(Chinese BIG 5 encoding) (Note: Access to China Times articles are limited to subscribers. As the paper's system is currently configured, to access an article listed here you must first go to the front-page at and from there locate the article)

DPP: party sends observers to Seoul
A group of opposition Democratic Progressive Party members, led by DPP Chairman Hsu Hsin-liang, will arrive in Seoul Tuesday to observe South Korea's presidential poll. During their stay there through Friday, the 16-member delegation, including five National Assembly members, will visit polling stations and meet with the three main candidates after the poll.

The presidential election on Thursday is closely contested by Lee Hoi-Chang of the revamped and renamed ruling Grand National Party, and main opposition National Congress for New Politics (NCNP) candidate Kim Dae-Jung. Seoul severed diplomatic ties with Taipei in 1992 in favor of Beijing. Kim Dae-Jung and Hsu Hsin-liang have known each other for several years.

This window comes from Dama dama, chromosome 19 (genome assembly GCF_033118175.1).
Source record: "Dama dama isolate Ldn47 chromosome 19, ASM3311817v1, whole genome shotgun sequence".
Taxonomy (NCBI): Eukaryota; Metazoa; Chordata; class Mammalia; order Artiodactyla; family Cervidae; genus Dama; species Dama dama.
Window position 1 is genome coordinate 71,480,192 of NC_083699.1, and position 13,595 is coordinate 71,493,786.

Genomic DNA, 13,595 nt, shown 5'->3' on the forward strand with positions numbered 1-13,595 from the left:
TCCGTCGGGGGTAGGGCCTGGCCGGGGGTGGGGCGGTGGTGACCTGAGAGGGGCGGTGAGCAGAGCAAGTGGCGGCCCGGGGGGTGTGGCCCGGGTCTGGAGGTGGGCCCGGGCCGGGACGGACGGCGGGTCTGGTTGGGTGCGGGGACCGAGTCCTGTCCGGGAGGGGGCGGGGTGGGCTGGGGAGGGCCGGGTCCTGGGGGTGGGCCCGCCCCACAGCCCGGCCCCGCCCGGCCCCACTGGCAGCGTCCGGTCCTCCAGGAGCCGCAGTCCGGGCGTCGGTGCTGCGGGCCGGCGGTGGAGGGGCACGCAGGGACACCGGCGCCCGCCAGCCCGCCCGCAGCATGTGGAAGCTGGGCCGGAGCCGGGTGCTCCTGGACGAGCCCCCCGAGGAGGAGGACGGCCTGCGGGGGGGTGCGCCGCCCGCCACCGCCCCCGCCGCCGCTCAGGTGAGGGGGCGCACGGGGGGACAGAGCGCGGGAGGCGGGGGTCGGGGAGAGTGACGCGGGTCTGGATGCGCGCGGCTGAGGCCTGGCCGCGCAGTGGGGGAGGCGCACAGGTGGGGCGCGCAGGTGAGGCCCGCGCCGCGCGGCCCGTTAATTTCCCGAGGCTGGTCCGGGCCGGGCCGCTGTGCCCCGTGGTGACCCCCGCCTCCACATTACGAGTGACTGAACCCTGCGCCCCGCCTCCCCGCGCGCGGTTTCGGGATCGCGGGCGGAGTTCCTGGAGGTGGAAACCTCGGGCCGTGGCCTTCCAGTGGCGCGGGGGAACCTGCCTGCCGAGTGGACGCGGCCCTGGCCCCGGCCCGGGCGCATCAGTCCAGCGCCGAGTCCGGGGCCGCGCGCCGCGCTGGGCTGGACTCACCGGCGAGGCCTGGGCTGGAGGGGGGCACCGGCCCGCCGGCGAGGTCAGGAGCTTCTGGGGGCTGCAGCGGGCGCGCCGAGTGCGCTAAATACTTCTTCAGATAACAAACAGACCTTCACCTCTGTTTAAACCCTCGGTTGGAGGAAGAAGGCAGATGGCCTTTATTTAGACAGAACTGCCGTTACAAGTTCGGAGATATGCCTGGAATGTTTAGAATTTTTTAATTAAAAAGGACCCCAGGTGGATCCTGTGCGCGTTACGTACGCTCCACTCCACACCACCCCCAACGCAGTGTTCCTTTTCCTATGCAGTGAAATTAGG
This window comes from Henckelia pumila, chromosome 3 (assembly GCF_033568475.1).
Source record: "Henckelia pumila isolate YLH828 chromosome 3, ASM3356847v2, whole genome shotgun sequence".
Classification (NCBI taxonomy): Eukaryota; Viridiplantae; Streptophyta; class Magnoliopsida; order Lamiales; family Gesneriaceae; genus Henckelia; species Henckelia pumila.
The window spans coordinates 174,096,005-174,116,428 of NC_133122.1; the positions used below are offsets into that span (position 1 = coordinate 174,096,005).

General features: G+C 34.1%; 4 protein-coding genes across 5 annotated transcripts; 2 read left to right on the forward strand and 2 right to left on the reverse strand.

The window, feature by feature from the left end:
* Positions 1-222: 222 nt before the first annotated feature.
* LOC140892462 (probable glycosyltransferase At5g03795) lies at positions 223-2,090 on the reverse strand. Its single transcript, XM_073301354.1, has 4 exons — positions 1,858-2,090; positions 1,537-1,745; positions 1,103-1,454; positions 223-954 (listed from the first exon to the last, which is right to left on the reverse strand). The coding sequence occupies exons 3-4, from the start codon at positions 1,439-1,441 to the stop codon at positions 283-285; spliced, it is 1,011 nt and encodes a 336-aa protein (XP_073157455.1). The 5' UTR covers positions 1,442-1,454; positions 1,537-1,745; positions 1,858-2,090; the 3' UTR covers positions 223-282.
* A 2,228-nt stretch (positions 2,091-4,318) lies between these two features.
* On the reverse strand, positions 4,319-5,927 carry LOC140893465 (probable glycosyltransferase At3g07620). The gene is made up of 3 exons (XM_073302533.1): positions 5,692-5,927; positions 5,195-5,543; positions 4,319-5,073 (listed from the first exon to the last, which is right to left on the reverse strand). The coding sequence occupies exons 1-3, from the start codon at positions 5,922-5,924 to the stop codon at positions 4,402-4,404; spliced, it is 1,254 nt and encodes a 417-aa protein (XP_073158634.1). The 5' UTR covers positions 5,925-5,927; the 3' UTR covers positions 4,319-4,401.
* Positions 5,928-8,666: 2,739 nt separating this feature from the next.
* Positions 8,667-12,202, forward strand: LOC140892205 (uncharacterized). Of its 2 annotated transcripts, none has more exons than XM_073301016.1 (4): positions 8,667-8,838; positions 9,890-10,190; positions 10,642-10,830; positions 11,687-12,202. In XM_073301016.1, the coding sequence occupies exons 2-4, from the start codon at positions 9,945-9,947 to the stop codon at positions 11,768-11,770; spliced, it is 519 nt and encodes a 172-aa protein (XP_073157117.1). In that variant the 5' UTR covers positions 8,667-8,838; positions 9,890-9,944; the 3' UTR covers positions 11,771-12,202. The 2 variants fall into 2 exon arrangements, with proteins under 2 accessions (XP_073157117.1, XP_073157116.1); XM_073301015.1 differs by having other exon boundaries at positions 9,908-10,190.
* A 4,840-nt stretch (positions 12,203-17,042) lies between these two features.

Economics: foreign trade continues substantial growth trend
(source: Central News Agency) Taiwan's foreign trade continued to grow substantially in the first 11 months of this year, with export amounting to US$111.57 billion and import to US$103.84 billion, according to statistics released by the Ministry of Finance.

Trade surplus totaled US$7.73 billion in the period, a reduction of 38 percent from a year earlier, the statistics showed. Taiwan's export and import trade are expected to expand next year because of the devaluation of Taiwan currency and increases in domestic demand, said a ministry official.